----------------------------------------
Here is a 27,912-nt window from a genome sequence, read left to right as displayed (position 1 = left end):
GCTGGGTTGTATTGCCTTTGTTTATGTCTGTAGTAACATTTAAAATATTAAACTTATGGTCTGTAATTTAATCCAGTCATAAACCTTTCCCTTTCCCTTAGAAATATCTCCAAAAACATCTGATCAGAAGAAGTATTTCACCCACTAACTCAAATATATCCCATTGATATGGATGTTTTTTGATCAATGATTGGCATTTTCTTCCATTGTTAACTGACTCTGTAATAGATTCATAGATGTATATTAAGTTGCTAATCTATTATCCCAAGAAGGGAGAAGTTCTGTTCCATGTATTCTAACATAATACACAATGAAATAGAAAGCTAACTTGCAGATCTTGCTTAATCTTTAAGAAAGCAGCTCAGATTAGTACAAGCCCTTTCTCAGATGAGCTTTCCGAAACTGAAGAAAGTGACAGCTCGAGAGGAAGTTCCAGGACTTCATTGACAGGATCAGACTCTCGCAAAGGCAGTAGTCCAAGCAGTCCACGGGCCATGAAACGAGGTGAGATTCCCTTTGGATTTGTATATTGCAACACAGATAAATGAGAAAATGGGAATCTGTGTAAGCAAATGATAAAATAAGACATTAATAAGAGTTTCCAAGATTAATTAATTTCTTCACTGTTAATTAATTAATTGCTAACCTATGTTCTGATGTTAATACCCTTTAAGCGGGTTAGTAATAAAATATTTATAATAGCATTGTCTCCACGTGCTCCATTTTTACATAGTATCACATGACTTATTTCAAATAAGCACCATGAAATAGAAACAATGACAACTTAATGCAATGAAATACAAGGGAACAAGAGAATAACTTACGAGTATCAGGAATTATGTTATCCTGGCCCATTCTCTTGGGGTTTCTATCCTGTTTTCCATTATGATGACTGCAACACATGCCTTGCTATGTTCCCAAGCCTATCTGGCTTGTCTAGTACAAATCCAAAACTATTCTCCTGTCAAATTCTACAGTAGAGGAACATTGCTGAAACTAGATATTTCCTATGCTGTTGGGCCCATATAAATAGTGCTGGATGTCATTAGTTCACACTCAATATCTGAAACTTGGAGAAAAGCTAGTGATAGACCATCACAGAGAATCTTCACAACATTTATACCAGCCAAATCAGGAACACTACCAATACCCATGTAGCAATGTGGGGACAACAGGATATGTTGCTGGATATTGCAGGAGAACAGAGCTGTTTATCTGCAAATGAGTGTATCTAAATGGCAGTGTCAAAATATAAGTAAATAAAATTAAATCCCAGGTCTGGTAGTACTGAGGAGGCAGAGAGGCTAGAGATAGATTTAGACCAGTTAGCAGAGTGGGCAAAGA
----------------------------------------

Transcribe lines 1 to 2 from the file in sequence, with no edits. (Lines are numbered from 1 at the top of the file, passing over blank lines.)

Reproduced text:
Here is a 27,912-nt window from a genome sequence, read left to right as displayed (position 1 = left end):
GCTGGGTTGTATTGCCTTTGTTTATGTCTGTAGTAACATTTAAAATATTAAACTTATGGTCTGTAATTTAATCCAGTCATAAACCTTTCCCTTTCCCTTAGAAATATCTCCAAAAACATCTGATCAGAAGAAGTATTTCACCCACTAACTCAAATATATCCCATTGATATGGATGTTTTTTGATCAATGATTGGCATTTTCTTCCATTGTTAACTGACTCTGTAATAGATTCATAGATGTATATTAAGTTGCTAATCTATTATCCCAAGAAGGGAGAAGTTCTGTTCCATGTATTCTAACATAATACACAATGAAATAGAAAGCTAACTTGCAGATCTTGCTTAATCTTTAAGAAAGCAGCTCAGATTAGTACAAGCCCTTTCTCAGATGAGCTTTCCGAAACTGAAGAAAGTGACAGCTCGAGAGGAAGTTCCAGGACTTCATTGACAGGATCAGACTCTCGCAAAGGCAGTAGTCCAAGCAGTCCACGGGCCATGAAACGAGGTGAGATTCCCTTTGGATTTGTATATTGCAACACAGATAAATGAGAAAATGGGAATCTGTGTAAGCAAATGATAAAATAAGACATTAATAAGAGTTTCCAAGATTAATTAATTTCTTCACTGTTAATTAATTAATTGCTAACCTATGTTCTGATGTTAATACCCTTTAAGCGGGTTAGTAATAAAATATTTATAATAGCATTGTCTCCACGTGCTCCATTTTTACATAGTATCACATGACTTATTTCAAATAAGCACCATGAAATAGAAACAATGACAACTTAATGCAATGAAATACAAGGGAACAAGAGAATAACTTACGAGTATCAGGAATTATGTTATCCTGGCCCATTCTCTTGGGGTTTCTATCCTGTTTTCCATTATGATGACTGCAACACATGCCTTGCTATGTTCCCAAGCCTATCTGGCTTGTCTAGTACAAATCCAAAACTATTCTCCTGTCAAATTCTACAGTAGAGGAACATTGCTGAAACTAGATATTTCCTATGCTGTTGGGCCCATATAAATAGTGCTGGATGTCATTAGTTCACACTCAATATCTGAAACTTGGAGAAAAGCTAGTGATAGACCATCACAGAGAATCTTCACAACATTTATACCAGCCAAATCAGGAACACTACCAATACCCATGTAGCAATGTGGGGACAACAGGATATGTTGCTGGATATTGCAGGAGAACAGAGCTGTTTATCTGCAAATGAGTGTATCTAAATGGCAGTGTCAAAATATAAGTAAATAAAATTAAATCCCAGGTCTGGTAGTACTGAGGAGGCAGAGAGGCTAGAGATAGATTTAGACCAGTTAGCAGAGTGGGCAAAGA